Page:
Chaplin agonised over his future in a new world of film sound, and the manuscript reveals his initial faltering steps in dialogue. He planned a film, titled Bali, lampooning European arrogance on the paradise island and the invasion of a people's idyllic life. He poked fun at colonials taxing natives to build roads they did not need and making them harvest more rice than they could eat.
Chaplin was the comic genius who created the little tramp, society's eternal victim, with derby hat, toothbrush moustache and impossibly large boots – one of entertainment's most universally recognised characters. »
- Dalya Alberge
Mr. Popper’s Penguins
Directed by: Mark Waters
Running Time: 1 hr 30 mins
Release Date: June 17, 2011
Plot: After his explorer father dies, a single father (Carrey) inherits a small group of penguins that he eventually tries to raise with the help of his two kids.
Who’S It For?: Anyone who has recently read the 1939 Newbery Award-winning children’s book will probably exude icy tears trying to sit through this penguin-brained adaptation. Thus, this movie might serve best to introduce children to the evils of Hollywood book adaptations, where even the most magical of stories can be turned into penguin potty humor. As for its Father’s Day-friendly release date, this would be the perfect gift for the dad who loves the image of penguins farting and pooping more than his elementary school kids. »
- Nick Allen
There are very few films that I consider to be truly timeless, as good today as when they were first seen by audiences in their day. Charlie Chaplin's The Gold Rush, Casablanca, and The Wizard of Oz are a few, and Some Like It Hot easily belongs alongside them. If theaters screened Some Like It Hot to modern day audiences accustomed to the witty wordplay of Apatow and the raunchiness of The Hangover, I know that audiences would still be roaring with laughter. Some Like It Hot takes universal themes of feminine vs. masculine, sexuality, and falling in love, and it subverts them in a way that is brilliant and sexy and hilarious. When it was released in 1959, Hollywood had never seen a movie like Some Like It Hot, and while many modern comedies borrow and try to repeat that magic, I doubt there will ever be another movie like it. »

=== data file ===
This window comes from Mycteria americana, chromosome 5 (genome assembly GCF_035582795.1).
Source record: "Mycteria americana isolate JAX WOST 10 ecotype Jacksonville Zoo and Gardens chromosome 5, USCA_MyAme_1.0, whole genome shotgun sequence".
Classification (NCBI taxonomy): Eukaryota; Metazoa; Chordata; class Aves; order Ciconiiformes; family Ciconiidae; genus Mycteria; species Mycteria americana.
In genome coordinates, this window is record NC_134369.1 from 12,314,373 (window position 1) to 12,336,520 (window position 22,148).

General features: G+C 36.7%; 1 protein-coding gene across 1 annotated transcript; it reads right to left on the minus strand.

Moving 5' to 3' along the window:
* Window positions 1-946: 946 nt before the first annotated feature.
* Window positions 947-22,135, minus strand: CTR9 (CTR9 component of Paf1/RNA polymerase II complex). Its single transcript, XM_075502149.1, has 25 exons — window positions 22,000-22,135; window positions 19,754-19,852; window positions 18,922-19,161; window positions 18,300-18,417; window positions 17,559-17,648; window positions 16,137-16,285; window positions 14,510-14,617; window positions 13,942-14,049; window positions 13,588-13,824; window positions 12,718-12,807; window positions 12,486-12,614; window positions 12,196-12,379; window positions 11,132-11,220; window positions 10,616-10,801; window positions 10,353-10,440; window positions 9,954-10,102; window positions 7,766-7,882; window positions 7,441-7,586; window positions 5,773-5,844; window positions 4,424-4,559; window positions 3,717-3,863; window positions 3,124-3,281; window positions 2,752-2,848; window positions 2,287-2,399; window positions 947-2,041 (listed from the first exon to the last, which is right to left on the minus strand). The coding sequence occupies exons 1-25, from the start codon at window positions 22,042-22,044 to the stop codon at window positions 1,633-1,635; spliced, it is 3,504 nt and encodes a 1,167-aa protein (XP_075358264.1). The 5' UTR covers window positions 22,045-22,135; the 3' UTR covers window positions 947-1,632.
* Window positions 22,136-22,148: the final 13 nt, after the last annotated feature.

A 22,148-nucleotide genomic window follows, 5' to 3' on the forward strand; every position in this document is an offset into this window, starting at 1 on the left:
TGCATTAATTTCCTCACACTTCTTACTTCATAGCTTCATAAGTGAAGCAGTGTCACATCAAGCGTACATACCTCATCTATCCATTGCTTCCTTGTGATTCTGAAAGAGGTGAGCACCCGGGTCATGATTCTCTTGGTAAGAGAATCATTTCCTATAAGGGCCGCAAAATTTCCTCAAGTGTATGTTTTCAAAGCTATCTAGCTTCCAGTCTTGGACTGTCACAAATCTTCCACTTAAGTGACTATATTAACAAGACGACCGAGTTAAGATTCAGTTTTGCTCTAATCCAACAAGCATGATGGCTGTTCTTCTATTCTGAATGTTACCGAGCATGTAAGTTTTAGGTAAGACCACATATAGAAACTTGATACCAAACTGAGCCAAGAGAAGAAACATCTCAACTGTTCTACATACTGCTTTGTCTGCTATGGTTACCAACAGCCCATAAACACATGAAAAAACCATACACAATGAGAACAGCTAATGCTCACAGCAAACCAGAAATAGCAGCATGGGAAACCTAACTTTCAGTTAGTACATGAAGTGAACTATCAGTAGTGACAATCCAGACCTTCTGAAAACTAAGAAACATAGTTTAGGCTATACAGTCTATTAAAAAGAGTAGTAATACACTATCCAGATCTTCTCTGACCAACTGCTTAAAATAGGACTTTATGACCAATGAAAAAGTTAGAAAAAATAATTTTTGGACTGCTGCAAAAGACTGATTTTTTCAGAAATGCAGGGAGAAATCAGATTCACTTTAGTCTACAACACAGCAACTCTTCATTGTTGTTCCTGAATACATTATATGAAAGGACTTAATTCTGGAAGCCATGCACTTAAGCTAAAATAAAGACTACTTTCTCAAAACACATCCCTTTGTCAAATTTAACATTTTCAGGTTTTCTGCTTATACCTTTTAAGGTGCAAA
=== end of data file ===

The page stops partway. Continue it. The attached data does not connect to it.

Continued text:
- firstname.lastname@example.org (Rachel Kolb)
The Great Dictator Directed by: Charles Chaplin Written by: Charles Chaplin Starring: Charles Chaplin, Paulette Goddard and Jack Oakie While The Great Dictator may not be as iconic as Charlie Chaplin's Modern Times or The Gold Rush, it's certainly still a classic piece of filmmaking that demonstrates how a master of silent movies makes the transition into sync sound cinema. While not technically a part of the 'Tramp' series of films, Chaplin still manages to update and reuse his classic character, dropping him into a dark setting -- the Jewish ghetto circa 1939 -- not realizing just how dark the real life counterpart to this story was going to get in the coming years. The film opens in battle during World War I as Charlie Chaplin (playing an unnamed Jewish barber turned soldier) bumbles his way through various tasks on the battlefield. It's classic Chaplin that at first seems slightly »
- Jay C.
One more reason to be super jealous of our friends in Austin, the announcement of the Paramount’s Summer Classic Film Series 2011 would make any classic film lover think they had died and gone to heaven. Celebrating 36 years and going strong, the place to be during the summer is Austin (as usual). And of course, when there’s classic films being announced at a repertory theater, there’s always a few Criterion connections.
Peter Bogdanovich, who recently entered the Criterion collection himself with his magnificent film The Last Picture Show (which will be screening July 27th – 28th, hosted by Sam Beam of Iron & Wine), will be there at the kick off, on May 20th, where he will be discussing Hollywood history which then is followed by a screening of Casablanca and a film of his choosing. That alone is worth your anticipation, because if anyone has great stories about film, »
- James McCormick
"The indie Texan filmmaker David Lowery receives a double bill at the reRun Gastropub Theater in Dumbo, Brooklyn, and while Pioneer, a 16-minute short, and St Nick, an 86-minute feature, don't provide hard answers to their mysteries, both are deeply intriguing," writes Andy Webster in the New York Times. Regarding St Nick, a "potentially stifling ambience is deflected by quiet suspense and the awe-inspiring compositions of the cinematographer, Clay Liford. Decaying rustic interiors evoke Andrew Wyeth still lifes; pastoral long shots suggest a Southwestern walkabout. And Mr Lowery seems ready for a bigger canvas."
"Obliquely charting the terror, loneliness, and liberation of navigating a cold, callous grown-up world, St Nick follows nameless brother and sister runaways (played by real-life siblings Tucker and Savanna Sears) who take up impermanent residence in an empty Texas house," writes Nick Schager in Slant. "David Lowery's debut feature is long on silence and laden »
The rapper DeStorm has revealed his love for the history of film with a re-staging of nine absolute classic moments from cinema in one single take for his latest music video, ‘Famous Movies With DeStorm‘. I can’t say that I care all that much about the new record but the video deserves some kudos and is today’s Must Watch video;
In case you are wondering, the list of films included in the video is below;
Also check out a making of video;
And a raw footage vid with the final cut comparions;
Thanks to /film for bringing the vid to our attention. »
- Matt Holmes
1-20 of 28 items from 2011 « Prev | Next »